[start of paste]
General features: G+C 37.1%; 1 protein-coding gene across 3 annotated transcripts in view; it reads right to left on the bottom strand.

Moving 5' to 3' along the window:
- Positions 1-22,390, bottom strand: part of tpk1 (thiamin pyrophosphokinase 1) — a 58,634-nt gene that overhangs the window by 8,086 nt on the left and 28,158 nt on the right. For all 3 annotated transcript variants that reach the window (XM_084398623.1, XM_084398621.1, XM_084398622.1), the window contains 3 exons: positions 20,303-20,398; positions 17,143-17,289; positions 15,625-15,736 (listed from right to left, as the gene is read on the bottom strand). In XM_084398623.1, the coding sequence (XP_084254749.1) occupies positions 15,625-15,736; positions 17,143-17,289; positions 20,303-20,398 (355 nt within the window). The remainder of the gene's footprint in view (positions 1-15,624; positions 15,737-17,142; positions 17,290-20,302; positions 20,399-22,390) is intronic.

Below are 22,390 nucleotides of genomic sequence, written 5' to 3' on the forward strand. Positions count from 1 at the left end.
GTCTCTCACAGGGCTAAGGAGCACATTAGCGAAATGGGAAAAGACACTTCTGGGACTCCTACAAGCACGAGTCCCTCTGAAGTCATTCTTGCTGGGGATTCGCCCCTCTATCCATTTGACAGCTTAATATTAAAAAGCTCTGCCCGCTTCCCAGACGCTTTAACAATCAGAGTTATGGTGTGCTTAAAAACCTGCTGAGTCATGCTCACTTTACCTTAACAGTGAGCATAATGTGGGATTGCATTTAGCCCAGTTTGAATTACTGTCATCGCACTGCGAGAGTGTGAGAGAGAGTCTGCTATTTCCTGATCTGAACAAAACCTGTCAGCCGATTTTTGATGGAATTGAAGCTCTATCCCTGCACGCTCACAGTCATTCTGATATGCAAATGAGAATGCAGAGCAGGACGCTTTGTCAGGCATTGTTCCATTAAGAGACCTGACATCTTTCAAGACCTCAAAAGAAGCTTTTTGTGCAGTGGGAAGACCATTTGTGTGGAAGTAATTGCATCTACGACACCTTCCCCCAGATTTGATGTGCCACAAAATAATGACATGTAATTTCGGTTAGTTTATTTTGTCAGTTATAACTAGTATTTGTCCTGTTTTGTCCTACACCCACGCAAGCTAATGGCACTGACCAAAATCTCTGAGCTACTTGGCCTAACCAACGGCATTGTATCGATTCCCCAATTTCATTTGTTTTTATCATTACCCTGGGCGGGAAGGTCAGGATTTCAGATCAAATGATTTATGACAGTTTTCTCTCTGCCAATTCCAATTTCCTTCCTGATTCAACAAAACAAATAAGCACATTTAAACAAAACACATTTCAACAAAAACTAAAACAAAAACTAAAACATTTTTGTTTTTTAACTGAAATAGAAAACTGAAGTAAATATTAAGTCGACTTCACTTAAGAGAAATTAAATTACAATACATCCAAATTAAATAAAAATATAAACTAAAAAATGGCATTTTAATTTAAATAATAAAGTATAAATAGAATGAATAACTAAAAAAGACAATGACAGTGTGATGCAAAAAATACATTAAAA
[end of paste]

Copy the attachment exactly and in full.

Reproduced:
General features: G+C 37.1%; 1 protein-coding gene across 3 annotated transcripts in view; it reads right to left on the bottom strand.

Moving 5' to 3' along the window:
- Positions 1-22,390, bottom strand: part of tpk1 (thiamin pyrophosphokinase 1) — a 58,634-nt gene that overhangs the window by 8,086 nt on the left and 28,158 nt on the right. For all 3 annotated transcript variants that reach the window (XM_084398623.1, XM_084398621.1, XM_084398622.1), the window contains 3 exons: positions 20,303-20,398; positions 17,143-17,289; positions 15,625-15,736 (listed from right to left, as the gene is read on the bottom strand). In XM_084398623.1, the coding sequence (XP_084254749.1) occupies positions 15,625-15,736; positions 17,143-17,289; positions 20,303-20,398 (355 nt within the window). The remainder of the gene's footprint in view (positions 1-15,624; positions 15,737-17,142; positions 17,290-20,302; positions 20,399-22,390) is intronic.

Below are 22,390 nucleotides of genomic sequence, written 5' to 3' on the forward strand. Positions count from 1 at the left end.
GTCTCTCACAGGGCTAAGGAGCACATTAGCGAAATGGGAAAAGACACTTCTGGGACTCCTACAAGCACGAGTCCCTCTGAAGTCATTCTTGCTGGGGATTCGCCCCTCTATCCATTTGACAGCTTAATATTAAAAAGCTCTGCCCGCTTCCCAGACGCTTTAACAATCAGAGTTATGGTGTGCTTAAAAACCTGCTGAGTCATGCTCACTTTACCTTAACAGTGAGCATAATGTGGGATTGCATTTAGCCCAGTTTGAATTACTGTCATCGCACTGCGAGAGTGTGAGAGAGAGTCTGCTATTTCCTGATCTGAACAAAACCTGTCAGCCGATTTTTGATGGAATTGAAGCTCTATCCCTGCACGCTCACAGTCATTCTGATATGCAAATGAGAATGCAGAGCAGGACGCTTTGTCAGGCATTGTTCCATTAAGAGACCTGACATCTTTCAAGACCTCAAAAGAAGCTTTTTGTGCAGTGGGAAGACCATTTGTGTGGAAGTAATTGCATCTACGACACCTTCCCCCAGATTTGATGTGCCACAAAATAATGACATGTAATTTCGGTTAGTTTATTTTGTCAGTTATAACTAGTATTTGTCCTGTTTTGTCCTACACCCACGCAAGCTAATGGCACTGACCAAAATCTCTGAGCTACTTGGCCTAACCAACGGCATTGTATCGATTCCCCAATTTCATTTGTTTTTATCATTACCCTGGGCGGGAAGGTCAGGATTTCAGATCAAATGATTTATGACAGTTTTCTCTCTGCCAATTCCAATTTCCTTCCTGATTCAACAAAACAAATAAGCACATTTAAACAAAACACATTTCAACAAAAACTAAAACAAAAACTAAAACATTTTTGTTTTTTAACTGAAATAGAAAACTGAAGTAAATATTAAGTCGACTTCACTTAAGAGAAATTAAATTACAATACATCCAAATTAAATAAAAATATAAACTAAAAAATGGCATTTTAATTTAAATAATAAAGTATAAATAGAATGAATAACTAAAAAAGACAATGACAGTGTGATGCAAAAAATACATTAAAA